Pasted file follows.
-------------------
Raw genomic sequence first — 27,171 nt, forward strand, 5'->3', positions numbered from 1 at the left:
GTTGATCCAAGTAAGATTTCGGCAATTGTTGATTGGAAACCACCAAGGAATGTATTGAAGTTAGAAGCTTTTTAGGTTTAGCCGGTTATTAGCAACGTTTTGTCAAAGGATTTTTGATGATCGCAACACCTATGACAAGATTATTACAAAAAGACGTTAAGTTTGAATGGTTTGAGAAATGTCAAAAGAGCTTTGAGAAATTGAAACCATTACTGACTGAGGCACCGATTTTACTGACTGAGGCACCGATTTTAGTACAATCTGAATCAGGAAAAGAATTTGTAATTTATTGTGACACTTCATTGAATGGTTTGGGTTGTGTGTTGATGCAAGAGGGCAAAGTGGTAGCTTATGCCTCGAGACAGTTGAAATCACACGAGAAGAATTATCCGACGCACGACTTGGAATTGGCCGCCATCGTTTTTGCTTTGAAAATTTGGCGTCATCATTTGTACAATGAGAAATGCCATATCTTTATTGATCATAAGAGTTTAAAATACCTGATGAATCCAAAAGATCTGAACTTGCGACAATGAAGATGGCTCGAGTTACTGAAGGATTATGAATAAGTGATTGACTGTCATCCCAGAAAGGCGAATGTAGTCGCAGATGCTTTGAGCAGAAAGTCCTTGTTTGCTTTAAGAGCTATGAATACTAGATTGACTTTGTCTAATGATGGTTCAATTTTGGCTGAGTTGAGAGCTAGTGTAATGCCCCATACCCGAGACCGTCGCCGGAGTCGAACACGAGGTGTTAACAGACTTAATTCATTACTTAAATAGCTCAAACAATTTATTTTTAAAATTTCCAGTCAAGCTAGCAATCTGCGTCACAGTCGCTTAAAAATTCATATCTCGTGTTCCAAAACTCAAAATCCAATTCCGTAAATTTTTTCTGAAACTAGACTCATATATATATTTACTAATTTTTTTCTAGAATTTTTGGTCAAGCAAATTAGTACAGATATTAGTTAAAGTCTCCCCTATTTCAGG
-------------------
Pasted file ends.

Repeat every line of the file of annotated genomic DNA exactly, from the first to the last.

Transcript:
Raw genomic sequence first — 27,171 nt, forward strand, 5'->3', positions numbered from 1 at the left:
GTTGATCCAAGTAAGATTTCGGCAATTGTTGATTGGAAACCACCAAGGAATGTATTGAAGTTAGAAGCTTTTTAGGTTTAGCCGGTTATTAGCAACGTTTTGTCAAAGGATTTTTGATGATCGCAACACCTATGACAAGATTATTACAAAAAGACGTTAAGTTTGAATGGTTTGAGAAATGTCAAAAGAGCTTTGAGAAATTGAAACCATTACTGACTGAGGCACCGATTTTACTGACTGAGGCACCGATTTTAGTACAATCTGAATCAGGAAAAGAATTTGTAATTTATTGTGACACTTCATTGAATGGTTTGGGTTGTGTGTTGATGCAAGAGGGCAAAGTGGTAGCTTATGCCTCGAGACAGTTGAAATCACACGAGAAGAATTATCCGACGCACGACTTGGAATTGGCCGCCATCGTTTTTGCTTTGAAAATTTGGCGTCATCATTTGTACAATGAGAAATGCCATATCTTTATTGATCATAAGAGTTTAAAATACCTGATGAATCCAAAAGATCTGAACTTGCGACAATGAAGATGGCTCGAGTTACTGAAGGATTATGAATAAGTGATTGACTGTCATCCCAGAAAGGCGAATGTAGTCGCAGATGCTTTGAGCAGAAAGTCCTTGTTTGCTTTAAGAGCTATGAATACTAGATTGACTTTGTCTAATGATGGTTCAATTTTGGCTGAGTTGAGAGCTAGTGTAATGCCCCATACCCGAGACCGTCGCCGGAGTCGAACACGAGGTGTTAACAGACTTAATTCATTACTTAAATAGCTCAAACAATTTATTTTTAAAATTTCCAGTCAAGCTAGCAATCTGCGTCACAGTCGCTTAAAAATTCATATCTCGTGTTCCAAAACTCAAAATCCAATTCCGTAAATTTTTTCTGAAACTAGACTCATATATATATTTACTAATTTTTTTCTAGAATTTTTGGTCAAGCAAATTAGTACAGATATTAGTTAAAGTCTCCCCTATTTCAGG